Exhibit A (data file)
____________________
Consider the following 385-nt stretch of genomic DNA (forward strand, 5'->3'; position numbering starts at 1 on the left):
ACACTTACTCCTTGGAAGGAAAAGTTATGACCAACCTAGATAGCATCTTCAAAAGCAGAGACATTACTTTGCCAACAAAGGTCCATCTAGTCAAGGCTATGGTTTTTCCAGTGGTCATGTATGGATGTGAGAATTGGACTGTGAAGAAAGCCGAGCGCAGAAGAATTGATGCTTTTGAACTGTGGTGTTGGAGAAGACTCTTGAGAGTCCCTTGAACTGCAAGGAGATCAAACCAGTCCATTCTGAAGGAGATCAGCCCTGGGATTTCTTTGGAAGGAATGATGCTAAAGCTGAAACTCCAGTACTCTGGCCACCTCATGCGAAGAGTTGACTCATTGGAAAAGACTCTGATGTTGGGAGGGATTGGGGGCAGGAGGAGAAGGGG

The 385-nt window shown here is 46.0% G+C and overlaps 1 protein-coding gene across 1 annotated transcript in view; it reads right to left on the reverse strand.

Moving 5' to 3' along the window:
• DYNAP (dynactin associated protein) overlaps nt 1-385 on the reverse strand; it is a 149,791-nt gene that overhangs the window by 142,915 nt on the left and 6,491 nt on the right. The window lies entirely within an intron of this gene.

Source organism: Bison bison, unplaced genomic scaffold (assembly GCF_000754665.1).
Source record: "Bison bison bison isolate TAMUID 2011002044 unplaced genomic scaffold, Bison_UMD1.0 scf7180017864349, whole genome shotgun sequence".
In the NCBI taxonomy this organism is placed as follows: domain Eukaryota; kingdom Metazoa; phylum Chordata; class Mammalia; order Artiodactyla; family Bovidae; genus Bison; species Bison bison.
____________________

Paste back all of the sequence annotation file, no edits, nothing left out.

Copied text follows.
Consider the following 385-nt stretch of genomic DNA (forward strand, 5'->3'; position numbering starts at 1 on the left):
ACACTTACTCCTTGGAAGGAAAAGTTATGACCAACCTAGATAGCATCTTCAAAAGCAGAGACATTACTTTGCCAACAAAGGTCCATCTAGTCAAGGCTATGGTTTTTCCAGTGGTCATGTATGGATGTGAGAATTGGACTGTGAAGAAAGCCGAGCGCAGAAGAATTGATGCTTTTGAACTGTGGTGTTGGAGAAGACTCTTGAGAGTCCCTTGAACTGCAAGGAGATCAAACCAGTCCATTCTGAAGGAGATCAGCCCTGGGATTTCTTTGGAAGGAATGATGCTAAAGCTGAAACTCCAGTACTCTGGCCACCTCATGCGAAGAGTTGACTCATTGGAAAAGACTCTGATGTTGGGAGGGATTGGGGGCAGGAGGAGAAGGGG

The 385-nt window shown here is 46.0% G+C and overlaps 1 protein-coding gene across 1 annotated transcript in view; it reads right to left on the reverse strand.

Moving 5' to 3' along the window:
• DYNAP (dynactin associated protein) overlaps nt 1-385 on the reverse strand; it is a 149,791-nt gene that overhangs the window by 142,915 nt on the left and 6,491 nt on the right. The window lies entirely within an intron of this gene.

Source organism: Bison bison, unplaced genomic scaffold (assembly GCF_000754665.1).
Source record: "Bison bison bison isolate TAMUID 2011002044 unplaced genomic scaffold, Bison_UMD1.0 scf7180017864349, whole genome shotgun sequence".
In the NCBI taxonomy this organism is placed as follows: domain Eukaryota; kingdom Metazoa; phylum Chordata; class Mammalia; order Artiodactyla; family Bovidae; genus Bison; species Bison bison.